About 80% of the total active labour force is engaged in economic activities whilst the remaining 20% are unemployed. Majority of the working population are in the agricultural sector which is practiced at subsistence level. Hence the income level of the work force is low. Agriculture employs about 58% of the total labour force.


The commercial sector is also improving in the municipality engaging about 21.5% of the population with the service sector trailing behind with about 11%. One of the least sectors in the municipality is the industrial sector employing about 9.5% of the active working population. The sector is dominated mainly by small scale industrialists comprising carpenters, weavers and mechanics.      


About 97% of the entrepreneurs finance their businesses from their own sources. This constitutes a serious setback to expansion of the enterprises. Entrepreneurs also face the problem of transportation of produce to market centres especially furniture which tends to be bulky and thus difficult to handle.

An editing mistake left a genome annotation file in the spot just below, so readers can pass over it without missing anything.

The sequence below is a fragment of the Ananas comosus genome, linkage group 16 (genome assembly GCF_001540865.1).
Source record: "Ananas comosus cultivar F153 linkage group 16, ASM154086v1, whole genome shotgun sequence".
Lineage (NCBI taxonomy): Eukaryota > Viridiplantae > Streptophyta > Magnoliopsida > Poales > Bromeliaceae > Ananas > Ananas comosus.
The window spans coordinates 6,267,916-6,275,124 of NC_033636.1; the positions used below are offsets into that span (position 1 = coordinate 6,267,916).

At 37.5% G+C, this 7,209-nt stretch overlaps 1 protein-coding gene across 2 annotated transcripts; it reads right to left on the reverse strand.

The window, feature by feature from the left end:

Employment Status

Employment status refers to the status of a person in the establishment where he/she currently works or previously worked. Eight employment status categories were provided: employee, self-employed without employees, self-employed with employees, casual worker, contributing family worker, apprentice, domestic employee (house help). Persons who could not be classified under any of the above categories were classified as “other”.